In the Time of Cholera
How the U.N. created an epidemic -- then covered it up.
The horror was in the stomach, an empty, draining pain. All the way up the highway, Rosemond Lorimé had felt it running out of him. It was like the river running out of him, getting worse with every turn around the mountains.
The horror was in the stomach, an empty, draining pain. All the way up the highway, Rosemond Lorimé had felt it running out of him. It was like the river running out of him, getting worse with every turn around the mountains.
Rosemond lived in a thatch-and-mud house in Meille, a small village on Haiti’s central plateau, built along a little river of the same name. There wasn’t much to do there, among the bean plants and banana trees, for a man of 21. You could swim or take a bath in the river. You could help the older folks raise pigs and turkeys, or plant cassava. Rosemond and his cousin would sell rum and kleren moonshine to the soldiers at the U.N. base, and introduce them to the neighborhood girls in exchange for a few dollars. But that was about it. Even the earthquake had been boring in Meille. The ground had just groaned and rumbled and stopped.
The sickness came nine months after. Rosemond’s father fell ill first. A low, hard pain formed in his gut and radiated all over his body. Then the diarrhea began, then vomiting, torrential like a fall storm. Soon everyone in the house was sick: Rosemond, his four brothers and sisters, his mother. The illness then moved into the neighboring houses. The family gathered up its money and sent Rosemond’s father to the hospital in the nearby town of Mirebalais. But it soon became clear that Rosemond’s sickness was the worst. Pain gripped his gut, and heat rose in his head and cut his intestines as if he’d eaten a stick of thorns. His stomach became a rejecting vessel. The water he drank would come back up or go straight out. Rice did the same. Even the garlic tea and cotton leaf that the women in the village gave him to settle his stomach ended up vomited or run out onto the ground. The diarrhea kept flowing; Rosemond became thirstier and thirstier. Neighbors whispered that it must be a spell.
The family looked for money to send Rosemond to the hospital too, but it took days to find enough. The day after his father returned home, weary but alive, Rosemond’s brothers put the slumping young man on the back of a motorcycle taxi to go to Mirebalais.
Under an arid sky, arms carried Rosemond into the little hospital with green-painted walls. A voice cried out in the room. Struggling for air, Rosemond closed his drying eyes and never opened them again. It was Sunday, Oct. 17, 2010.
I was grinding up Route Delmas toward the AP bureau in Pétionville with my fixer, Evens Sanon, when a news report came over on the radio:
“…the hospital in Saint-Marc. The Ministry of Public Health and Population reports that 41 people have died. Many are children. The patients arrive at the hospital with symptoms of vomiting, fever, and strong diarrhea. The Ministry of Public Health and Population urges all citizens in the Department of the Artibonite to watch for symptoms and report them…“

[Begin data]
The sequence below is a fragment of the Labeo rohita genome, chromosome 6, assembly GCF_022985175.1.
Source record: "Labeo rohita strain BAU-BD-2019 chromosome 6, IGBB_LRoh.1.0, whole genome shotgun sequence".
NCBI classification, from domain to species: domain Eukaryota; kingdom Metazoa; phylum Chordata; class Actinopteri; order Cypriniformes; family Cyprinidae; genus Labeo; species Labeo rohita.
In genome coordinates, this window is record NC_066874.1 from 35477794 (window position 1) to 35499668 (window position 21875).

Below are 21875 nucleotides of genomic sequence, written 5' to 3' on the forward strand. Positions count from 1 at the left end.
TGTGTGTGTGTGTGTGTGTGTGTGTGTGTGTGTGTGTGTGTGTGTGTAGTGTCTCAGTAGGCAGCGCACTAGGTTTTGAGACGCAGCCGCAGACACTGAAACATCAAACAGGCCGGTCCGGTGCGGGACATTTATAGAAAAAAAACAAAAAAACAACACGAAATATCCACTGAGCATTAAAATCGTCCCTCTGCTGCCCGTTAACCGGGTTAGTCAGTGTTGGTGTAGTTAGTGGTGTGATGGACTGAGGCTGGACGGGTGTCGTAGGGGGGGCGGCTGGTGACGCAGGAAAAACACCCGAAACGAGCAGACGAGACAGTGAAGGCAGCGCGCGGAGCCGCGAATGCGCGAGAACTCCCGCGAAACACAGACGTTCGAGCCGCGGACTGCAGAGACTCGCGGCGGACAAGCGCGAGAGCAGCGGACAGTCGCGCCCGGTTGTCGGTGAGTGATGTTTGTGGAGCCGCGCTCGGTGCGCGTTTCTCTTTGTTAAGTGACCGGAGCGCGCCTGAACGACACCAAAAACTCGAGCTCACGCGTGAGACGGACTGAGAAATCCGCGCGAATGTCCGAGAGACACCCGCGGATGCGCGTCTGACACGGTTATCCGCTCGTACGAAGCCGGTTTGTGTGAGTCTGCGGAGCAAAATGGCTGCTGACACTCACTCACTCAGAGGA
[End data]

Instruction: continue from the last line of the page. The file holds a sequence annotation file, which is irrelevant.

I suddenly felt sick too. Though experts at the World Health Organization, medical NGOs, and the U.S. Centers for Disease Control and Prevention (CDC) had been emphasizing that a major epidemic would be unlikely after the quake, they pushed out vaccinations to be sure. I’d dutifully chased down every lead, increasingly joining the experts in their skepticism. But something about this — the number of people, the specificity of the symptoms, and the pinpointing of a locale — was different. This sounded real. We pulled out our phones, Evens dialing the health ministry to try to confirm the report.
I did what I always did when major news broke in a part of Haiti I couldn’t reach immediately: I called the United Nations.
Yes, a spokeswoman said: There is a situation in Saint-Marc. An international team was making the 60-mile trip north from Port-au-Prince to Saint-Marc to investigate. And yes, there were dead: 19 confirmed. It was Wednesday, Oct. 20; three days, unbeknownst to us, after Rosemond Lorimé died.
Saint-Marc lies an hour up the coast from Port-au-Prince, just below the Artibonite River delta. The main hospital was overwhelmed with patients; more than 1,000 had flocked there from across the river valley. The sick and dying lay on soiled blankets in the parking lot, nurses darting around to put IVs in their arms. Police barricaded the hospital gate, letting only urgent cases through; relatives watched helplessly as their loved ones went in. The policemen covered their noses and mouths with surgical masks and bandannas, in case this mysterious disease was spreading through the air.
Cases of severe diarrhea, often terminal, began quickly showing up hospitals across the Artibonite Valley and into the neighboring Central Plateau. Health investigators took eight stool specimens to the national laboratory in Port-au-Prince. All tested positive for cholera. Health officials’ phones lit up all over the capital, then at the CDC in Atlanta, at the Haiti desk at the State Department in Washington, and at the U.N.’s WHO headquarters in Geneva. They all knew: Cholera was a remorseless killer, and it could move fast.